But there is a valid reason to consider that convertibility assumption: (1) central banks hold gold and report them in their monetary reserves, giving rise and support in some people's minds that somehow convertibility is still a potential; and (2) many investors hold to the believe that gold is real money and either should or will become legal tender again some day, whether in the normal course of business or when economies collapse. That makes is reasonable to evaluate what that would mean in terms of pricing the central bank gold such that if the paper currency were fully convertible and redemption of all currency exactly depleted the central bank holdings. It is "an argument" not the only argument. It is an exploration of an angle of view. I am personally comfortable discussing a variety of angles of view, of which this is one, even if the angles are divergent or even contradictory in their outcomes. However, with respect to gold and some other assets, such as Apple stock, there are those who are so wound up in their belief system about the asset, that they become angry or hostile at the mere existence of discussion of views that to not conform to our support their beliefs. That is evident in many gold articles. If I had said that gold is a unique thing unto itself that has no limit as to how high it could go and would not be anchored to any other financial consideration, I might have gotten many cheers, but I sought to present some data that has some plausible basis for influencing the worth evaluation, and have sent some people through the rough, including in another article someone who said the idea is so ridiculous that he wouldn't read the article -- now there is a real intellect -- title not appealing so article wrong and not worth reading.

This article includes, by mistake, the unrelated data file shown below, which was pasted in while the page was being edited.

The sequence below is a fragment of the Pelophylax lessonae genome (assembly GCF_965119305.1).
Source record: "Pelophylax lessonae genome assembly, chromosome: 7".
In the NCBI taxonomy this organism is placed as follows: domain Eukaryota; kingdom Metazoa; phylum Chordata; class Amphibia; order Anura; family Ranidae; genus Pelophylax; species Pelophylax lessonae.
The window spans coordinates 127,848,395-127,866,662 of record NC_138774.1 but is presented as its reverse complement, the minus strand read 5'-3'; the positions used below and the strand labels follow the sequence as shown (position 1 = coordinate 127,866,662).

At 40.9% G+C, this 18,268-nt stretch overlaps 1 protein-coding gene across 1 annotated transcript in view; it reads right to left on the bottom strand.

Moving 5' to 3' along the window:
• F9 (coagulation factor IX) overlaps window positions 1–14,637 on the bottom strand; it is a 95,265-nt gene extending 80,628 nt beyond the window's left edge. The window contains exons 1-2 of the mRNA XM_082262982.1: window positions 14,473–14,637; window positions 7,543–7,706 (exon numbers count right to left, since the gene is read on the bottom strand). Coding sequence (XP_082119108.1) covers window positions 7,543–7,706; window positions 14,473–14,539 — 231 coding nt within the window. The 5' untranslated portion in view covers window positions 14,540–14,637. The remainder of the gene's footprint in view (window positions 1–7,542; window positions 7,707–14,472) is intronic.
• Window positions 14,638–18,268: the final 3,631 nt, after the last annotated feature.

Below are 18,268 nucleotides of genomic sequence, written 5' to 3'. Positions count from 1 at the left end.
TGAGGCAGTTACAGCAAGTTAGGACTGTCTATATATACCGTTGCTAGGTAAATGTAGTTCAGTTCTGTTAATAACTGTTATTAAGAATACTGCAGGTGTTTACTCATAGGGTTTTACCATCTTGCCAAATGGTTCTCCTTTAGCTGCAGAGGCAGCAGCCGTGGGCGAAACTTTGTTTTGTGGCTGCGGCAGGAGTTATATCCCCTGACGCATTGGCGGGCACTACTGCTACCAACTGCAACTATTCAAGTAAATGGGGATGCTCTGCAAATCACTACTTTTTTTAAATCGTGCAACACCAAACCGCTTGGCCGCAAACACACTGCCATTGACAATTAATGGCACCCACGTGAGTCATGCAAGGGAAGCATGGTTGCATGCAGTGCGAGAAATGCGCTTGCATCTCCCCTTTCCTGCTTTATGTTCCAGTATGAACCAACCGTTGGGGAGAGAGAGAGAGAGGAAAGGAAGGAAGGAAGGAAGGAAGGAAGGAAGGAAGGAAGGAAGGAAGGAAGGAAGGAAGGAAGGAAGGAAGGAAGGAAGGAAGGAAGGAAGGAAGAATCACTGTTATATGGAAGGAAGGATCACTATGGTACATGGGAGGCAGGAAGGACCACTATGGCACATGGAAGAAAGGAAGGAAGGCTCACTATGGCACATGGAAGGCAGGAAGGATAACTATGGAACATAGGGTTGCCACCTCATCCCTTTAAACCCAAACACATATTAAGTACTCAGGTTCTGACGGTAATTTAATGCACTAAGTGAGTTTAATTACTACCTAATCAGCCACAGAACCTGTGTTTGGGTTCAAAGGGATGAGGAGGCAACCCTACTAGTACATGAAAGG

While going back to the gold standard may be highly unlikely to ever come back, that does not prevent people from holding to that hope or expectation, and therefore to act upon it.

    Let me ask you though, if convertibility is impossible as a future world, why to any central banks hold and report gold in their reserves? Why doe the IMF hold gold and report is as part of their reserves and issue special drawing rights for use by nations against which their report some element of the IMF and separate nation gold holdings? Why do some nations still accumulate gold for their central banks? If they did so only as an investment, why then don't they also holding corporate stocks and real property as investments -- because they don't consider those assets to be money would be the answer.

    Anyway, I will continue to explore inter-market and inter-asset relationships to find anchors and markers for value for gold as I do for a spectrum of assets.